In this project you will create a portrait of one of your elementary classroom environments. You will create a "conceptual map" of the kinds of things you noticed and thought about in one of your elementary school years. Draw in a style similar to what you would have used at that time in your life. The goal of the project is to reclaim aspects of self that were not understood, seen, or cultivated at that time.

This is a great project to teach early in an art curriculum. It’s a project that eases the anxieties of those who do not perceive themselves as good at art, at the same time that it challenges students who see themselves as being good at drawing, to consider artmaking paradigms that aren’t based on visual verisimilitude. The project sets a climate for personal introspection and for encouraging students to place their subjective experiences at the center of their artmaking process. A look at the list of objectives listed below shows that a seemingly simple project such as this can have many complex and sophisticated objectives. Compare this list of objectives to a typical "draw a city in one point perspective" project


Foreground for students the concept of "discursive space"—the possibilities that exist within various situations to notice, examine, share, and explore a variety of feelings and ideas.

Show respect in the school for the validity of each individual’s perceptions.

Show respect for knowledge that is not "book learning."

Create a climate in which students feel welcome to expand the cultural conversation of the classroom to include ideas of vital interest to them, to their families, and to their communities.

Model that an appropriate subject for art is the exploration and valuing of personal memories and idiosyncratic ideas.

Create a context within the artroom that values sensitivity, thoughtfulness, and attention to nuance over technical skill.

Give students the opportunity to "create self" (rather than merely representing self) by recalling and valuing their own almost forgotten experiences.

Teach students to represent the human figure in stylish ways that are not based in visual realism.

- This gives students a visual means to tell stories about their experiences.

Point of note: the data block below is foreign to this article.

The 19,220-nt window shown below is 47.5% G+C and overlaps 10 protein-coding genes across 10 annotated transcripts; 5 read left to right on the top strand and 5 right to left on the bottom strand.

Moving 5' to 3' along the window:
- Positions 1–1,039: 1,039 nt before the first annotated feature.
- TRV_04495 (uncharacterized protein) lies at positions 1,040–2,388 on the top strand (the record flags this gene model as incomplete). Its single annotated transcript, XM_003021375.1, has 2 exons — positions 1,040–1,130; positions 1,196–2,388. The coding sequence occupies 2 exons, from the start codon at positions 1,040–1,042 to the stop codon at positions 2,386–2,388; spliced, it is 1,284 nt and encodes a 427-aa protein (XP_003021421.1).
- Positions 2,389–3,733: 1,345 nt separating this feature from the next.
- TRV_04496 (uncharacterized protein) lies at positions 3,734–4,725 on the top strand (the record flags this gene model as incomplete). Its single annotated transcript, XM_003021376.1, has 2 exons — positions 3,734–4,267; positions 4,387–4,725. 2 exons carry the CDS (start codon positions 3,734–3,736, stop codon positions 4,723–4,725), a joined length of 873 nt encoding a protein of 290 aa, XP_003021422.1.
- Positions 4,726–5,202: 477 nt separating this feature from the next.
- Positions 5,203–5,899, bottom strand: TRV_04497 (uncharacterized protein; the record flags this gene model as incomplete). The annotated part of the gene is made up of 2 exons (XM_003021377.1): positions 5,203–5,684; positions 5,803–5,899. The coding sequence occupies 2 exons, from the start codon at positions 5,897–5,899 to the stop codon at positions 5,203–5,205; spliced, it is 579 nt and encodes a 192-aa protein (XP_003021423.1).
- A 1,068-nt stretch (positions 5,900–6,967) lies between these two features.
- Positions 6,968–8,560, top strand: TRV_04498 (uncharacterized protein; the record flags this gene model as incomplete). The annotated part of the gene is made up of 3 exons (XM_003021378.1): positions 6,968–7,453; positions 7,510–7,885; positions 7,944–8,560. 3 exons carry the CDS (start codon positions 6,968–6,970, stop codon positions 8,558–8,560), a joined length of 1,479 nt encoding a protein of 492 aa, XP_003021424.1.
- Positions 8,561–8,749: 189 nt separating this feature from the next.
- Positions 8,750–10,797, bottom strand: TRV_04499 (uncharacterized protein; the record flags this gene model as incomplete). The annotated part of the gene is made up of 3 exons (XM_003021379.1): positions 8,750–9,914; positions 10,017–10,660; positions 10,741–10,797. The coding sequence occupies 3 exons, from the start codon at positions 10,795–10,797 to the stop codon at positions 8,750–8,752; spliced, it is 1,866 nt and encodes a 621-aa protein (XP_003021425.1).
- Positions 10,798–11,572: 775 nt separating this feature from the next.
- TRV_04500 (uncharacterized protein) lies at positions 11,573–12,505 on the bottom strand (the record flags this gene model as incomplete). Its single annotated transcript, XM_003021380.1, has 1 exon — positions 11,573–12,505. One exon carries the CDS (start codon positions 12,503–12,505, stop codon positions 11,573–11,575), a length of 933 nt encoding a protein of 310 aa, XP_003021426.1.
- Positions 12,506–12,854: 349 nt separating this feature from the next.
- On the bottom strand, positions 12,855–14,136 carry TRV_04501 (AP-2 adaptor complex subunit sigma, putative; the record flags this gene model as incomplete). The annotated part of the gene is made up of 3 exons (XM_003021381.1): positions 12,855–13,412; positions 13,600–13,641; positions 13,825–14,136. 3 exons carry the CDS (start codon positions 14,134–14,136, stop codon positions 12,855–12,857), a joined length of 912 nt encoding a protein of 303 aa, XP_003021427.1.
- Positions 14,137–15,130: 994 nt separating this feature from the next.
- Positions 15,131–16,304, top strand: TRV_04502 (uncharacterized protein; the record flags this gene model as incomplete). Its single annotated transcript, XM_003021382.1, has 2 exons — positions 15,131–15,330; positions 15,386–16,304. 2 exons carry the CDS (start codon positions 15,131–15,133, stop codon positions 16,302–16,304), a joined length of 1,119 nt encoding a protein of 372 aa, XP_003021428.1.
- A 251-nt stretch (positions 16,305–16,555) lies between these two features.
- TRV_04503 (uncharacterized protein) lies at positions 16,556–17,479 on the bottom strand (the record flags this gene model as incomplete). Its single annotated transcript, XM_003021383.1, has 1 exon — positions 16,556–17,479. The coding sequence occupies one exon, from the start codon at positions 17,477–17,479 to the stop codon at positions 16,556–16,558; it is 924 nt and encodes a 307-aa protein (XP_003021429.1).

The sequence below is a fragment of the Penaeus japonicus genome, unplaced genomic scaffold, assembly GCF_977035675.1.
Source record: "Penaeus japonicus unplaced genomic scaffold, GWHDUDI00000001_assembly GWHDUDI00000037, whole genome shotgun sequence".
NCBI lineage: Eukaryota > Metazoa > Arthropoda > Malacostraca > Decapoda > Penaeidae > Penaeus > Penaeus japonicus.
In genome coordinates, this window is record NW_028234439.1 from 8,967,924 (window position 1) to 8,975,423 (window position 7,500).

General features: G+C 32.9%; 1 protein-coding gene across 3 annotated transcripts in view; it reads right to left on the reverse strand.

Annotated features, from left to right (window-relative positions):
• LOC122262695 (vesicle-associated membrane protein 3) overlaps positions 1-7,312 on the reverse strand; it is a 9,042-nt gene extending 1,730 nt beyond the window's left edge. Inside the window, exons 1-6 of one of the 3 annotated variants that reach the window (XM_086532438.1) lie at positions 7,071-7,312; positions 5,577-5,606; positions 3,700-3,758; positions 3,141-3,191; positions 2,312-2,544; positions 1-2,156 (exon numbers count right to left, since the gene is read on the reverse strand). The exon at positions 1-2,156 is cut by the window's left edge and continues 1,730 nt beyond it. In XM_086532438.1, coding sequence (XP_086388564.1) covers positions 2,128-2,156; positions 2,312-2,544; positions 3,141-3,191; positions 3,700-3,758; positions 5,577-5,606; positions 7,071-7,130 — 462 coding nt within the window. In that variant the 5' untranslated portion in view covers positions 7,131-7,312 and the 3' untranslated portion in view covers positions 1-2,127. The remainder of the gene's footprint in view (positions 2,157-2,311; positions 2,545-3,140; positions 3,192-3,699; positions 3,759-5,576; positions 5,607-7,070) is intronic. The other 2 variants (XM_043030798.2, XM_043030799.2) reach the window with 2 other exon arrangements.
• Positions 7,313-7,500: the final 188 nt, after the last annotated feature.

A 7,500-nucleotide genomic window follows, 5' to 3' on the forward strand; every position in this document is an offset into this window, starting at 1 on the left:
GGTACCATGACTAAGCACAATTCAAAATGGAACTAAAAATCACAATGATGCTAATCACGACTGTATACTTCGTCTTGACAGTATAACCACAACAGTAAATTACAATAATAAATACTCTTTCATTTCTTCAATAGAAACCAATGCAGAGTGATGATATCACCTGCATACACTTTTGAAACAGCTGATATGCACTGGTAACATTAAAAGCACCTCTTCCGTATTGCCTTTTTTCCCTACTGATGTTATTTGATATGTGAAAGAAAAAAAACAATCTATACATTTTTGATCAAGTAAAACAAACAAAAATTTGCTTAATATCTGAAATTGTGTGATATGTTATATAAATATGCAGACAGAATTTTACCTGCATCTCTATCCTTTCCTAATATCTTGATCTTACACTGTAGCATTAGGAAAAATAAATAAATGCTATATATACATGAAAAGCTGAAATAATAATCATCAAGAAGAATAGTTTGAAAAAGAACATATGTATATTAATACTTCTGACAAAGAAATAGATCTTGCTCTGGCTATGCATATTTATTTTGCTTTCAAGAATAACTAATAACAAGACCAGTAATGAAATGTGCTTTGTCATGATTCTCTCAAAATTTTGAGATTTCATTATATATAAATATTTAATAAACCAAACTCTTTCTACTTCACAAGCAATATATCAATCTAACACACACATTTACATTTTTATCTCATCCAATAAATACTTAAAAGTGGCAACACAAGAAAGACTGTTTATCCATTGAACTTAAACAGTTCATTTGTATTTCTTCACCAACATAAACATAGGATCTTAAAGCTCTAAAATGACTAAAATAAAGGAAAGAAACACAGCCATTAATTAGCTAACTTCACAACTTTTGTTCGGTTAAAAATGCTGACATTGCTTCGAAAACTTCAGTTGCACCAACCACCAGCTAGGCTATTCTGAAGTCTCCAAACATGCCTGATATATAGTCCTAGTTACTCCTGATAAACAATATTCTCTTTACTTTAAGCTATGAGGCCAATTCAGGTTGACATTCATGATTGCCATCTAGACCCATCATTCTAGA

- This gives students the opportunity to experience tension free drawing because they have "deniability" about the style and quality of the art.
- This helps to "break the grip" of visual realism as the sole criteria of quality in art.
- This gives students a more culturally diverse understanding of artmaking.

Teach students non-perspective based methods of creating space in art.
- This gives students a metaphoric way of imagining the space for dialogue and exchange within the classroom. This also creates the understanding that such a space can be expanded.
This gives students access to a style in which they can concentrate on communicating personal experience.
- This helps to "break the grip" of visual realism as the sole criteria of quality.
- This gives students a more culturally diverse understanding of artmaking.

Teach students to use limited color schemes and accent colors.
- This introduces the concept of color schemes without resorting to formalist exercises.
- This gives students the knowledge to create unity and harmony within an artwork by limiting colors.
- This gives students a means by which to create rhythm, movement, and variety within an artwork


Materials needed for Elementary "I" project:
18 x 24 inch or larger paper in black, browns, grays, and white
Various size pieces and scraps of paper in black, browns, grays, and white.
(Collect paper from all sorts of places--paper bags, typing paper, etc.)
Small pieces of brightly colored paper (These can also be textured or patterned papers.)
White, gray, black, and brown--markers, pencils, chalk, crayons
School glue (or acrylic medium) with a paste brush or glue sticks

(Could put a little Horace Pippin thumbnail here—see Artists section)

LOOK AT ART (see Artists chapter) <?>
Creating Space
Consider interior scenes created by artists such as Horace Pippin, Hollis Sigler, and Jacob Lawrence. The goal is to help students to observe, analyze, and appreciate why artists choose to represent space in various ways. It’s important to note the ease with which a few diagonal lines or changes in value in the background suggest space to the human eye. Consider with students the cultural, psychological, or metaphorical implications of only depicting space by means of classic European linear perspective.

Drawing People
Look at drawings or paintings of people by artists such as Paul Klee or Xul Solar. Consider in what ways these artworks look like the work of children. In what ways are the drawing styles different from the work of children? Conrast the words "childish" and "childlike?" What do artists hope to gain by eschewing naturalistic styles of drawing the human figure?